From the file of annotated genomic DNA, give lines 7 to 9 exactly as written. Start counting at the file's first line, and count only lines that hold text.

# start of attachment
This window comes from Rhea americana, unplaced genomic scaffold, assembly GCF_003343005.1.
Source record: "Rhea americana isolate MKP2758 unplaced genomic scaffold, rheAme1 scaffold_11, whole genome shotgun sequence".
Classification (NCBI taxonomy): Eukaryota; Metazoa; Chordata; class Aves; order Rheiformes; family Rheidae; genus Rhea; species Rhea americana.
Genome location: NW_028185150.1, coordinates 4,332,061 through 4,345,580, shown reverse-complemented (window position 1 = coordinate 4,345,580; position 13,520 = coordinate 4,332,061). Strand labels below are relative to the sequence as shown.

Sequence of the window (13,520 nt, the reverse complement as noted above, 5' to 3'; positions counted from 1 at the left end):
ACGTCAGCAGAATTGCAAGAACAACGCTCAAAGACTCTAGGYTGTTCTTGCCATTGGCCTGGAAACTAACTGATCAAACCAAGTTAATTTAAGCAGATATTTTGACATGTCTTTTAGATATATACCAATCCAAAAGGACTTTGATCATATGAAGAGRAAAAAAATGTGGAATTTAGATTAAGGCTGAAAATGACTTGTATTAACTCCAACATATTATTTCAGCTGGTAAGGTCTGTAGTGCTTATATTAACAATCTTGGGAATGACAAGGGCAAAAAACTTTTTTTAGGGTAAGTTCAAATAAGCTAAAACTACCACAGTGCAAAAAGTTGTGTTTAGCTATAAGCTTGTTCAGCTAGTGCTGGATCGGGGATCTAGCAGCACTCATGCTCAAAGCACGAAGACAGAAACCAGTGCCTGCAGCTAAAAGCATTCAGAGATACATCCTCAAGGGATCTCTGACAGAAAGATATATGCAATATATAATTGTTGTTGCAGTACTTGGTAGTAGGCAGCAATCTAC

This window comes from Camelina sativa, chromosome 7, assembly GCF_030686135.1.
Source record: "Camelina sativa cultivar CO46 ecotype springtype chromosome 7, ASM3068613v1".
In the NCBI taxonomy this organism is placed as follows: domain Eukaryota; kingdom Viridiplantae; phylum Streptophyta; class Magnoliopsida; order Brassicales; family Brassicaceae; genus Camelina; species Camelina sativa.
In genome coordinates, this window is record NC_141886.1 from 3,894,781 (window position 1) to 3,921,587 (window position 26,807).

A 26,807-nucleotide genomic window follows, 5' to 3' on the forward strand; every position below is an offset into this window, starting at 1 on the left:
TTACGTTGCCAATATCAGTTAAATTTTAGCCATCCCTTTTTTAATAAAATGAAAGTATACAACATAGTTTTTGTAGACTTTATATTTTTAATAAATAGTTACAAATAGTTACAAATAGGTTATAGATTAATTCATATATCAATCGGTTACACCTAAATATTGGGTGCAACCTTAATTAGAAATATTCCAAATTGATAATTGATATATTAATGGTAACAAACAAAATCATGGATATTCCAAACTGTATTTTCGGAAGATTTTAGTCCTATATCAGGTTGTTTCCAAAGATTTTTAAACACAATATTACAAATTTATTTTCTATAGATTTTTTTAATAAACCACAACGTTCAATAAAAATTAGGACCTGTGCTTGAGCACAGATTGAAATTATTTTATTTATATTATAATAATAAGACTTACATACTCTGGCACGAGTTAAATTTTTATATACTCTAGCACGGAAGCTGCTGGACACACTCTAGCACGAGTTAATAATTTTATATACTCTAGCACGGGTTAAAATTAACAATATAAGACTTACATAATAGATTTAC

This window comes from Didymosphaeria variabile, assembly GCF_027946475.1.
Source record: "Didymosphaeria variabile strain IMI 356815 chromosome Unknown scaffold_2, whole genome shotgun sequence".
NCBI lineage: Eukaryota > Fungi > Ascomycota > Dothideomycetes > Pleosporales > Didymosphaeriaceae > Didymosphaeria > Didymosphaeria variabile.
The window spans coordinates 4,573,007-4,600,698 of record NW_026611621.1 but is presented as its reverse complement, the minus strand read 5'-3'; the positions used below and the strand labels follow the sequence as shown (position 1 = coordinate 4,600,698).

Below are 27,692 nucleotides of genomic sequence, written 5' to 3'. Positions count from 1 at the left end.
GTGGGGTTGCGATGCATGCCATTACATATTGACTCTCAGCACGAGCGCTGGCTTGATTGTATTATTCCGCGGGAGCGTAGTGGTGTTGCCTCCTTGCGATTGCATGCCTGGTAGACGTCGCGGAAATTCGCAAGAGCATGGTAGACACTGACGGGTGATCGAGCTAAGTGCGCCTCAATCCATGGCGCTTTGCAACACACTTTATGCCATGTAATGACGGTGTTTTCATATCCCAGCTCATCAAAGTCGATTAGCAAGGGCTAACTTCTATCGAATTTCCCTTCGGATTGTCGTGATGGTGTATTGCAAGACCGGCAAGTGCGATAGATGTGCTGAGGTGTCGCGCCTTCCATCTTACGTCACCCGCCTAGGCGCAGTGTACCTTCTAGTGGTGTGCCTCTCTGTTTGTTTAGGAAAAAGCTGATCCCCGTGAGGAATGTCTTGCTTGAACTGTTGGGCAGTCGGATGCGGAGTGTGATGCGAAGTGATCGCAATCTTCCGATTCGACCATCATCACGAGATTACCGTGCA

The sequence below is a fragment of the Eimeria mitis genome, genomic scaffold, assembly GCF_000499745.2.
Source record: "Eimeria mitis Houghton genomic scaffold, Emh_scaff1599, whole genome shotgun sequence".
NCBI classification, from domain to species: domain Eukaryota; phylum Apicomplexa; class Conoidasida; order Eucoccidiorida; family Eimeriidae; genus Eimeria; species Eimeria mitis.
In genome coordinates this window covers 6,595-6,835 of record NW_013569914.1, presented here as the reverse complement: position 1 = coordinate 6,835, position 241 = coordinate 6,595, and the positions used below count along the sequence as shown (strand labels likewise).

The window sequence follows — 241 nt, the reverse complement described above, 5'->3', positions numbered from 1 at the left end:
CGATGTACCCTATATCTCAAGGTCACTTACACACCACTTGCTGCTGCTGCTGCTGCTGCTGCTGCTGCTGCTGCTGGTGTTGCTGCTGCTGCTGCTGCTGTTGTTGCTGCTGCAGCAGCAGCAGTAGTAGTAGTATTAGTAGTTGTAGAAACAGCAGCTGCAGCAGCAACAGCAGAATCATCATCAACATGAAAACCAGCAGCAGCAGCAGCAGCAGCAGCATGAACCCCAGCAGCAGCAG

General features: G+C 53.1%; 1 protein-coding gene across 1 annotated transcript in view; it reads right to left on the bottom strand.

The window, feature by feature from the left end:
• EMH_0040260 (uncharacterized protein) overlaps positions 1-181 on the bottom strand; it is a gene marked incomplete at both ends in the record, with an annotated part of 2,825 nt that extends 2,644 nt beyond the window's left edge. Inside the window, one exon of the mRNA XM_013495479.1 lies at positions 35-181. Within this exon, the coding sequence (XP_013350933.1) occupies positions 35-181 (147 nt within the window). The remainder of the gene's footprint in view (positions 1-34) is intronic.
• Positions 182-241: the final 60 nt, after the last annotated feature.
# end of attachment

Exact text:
This window comes from Camelina sativa, chromosome 7, assembly GCF_030686135.1.
Source record: "Camelina sativa cultivar CO46 ecotype springtype chromosome 7, ASM3068613v1".
In the NCBI taxonomy this organism is placed as follows: domain Eukaryota; kingdom Viridiplantae; phylum Streptophyta; class Magnoliopsida; order Brassicales; family Brassicaceae; genus Camelina; species Camelina sativa.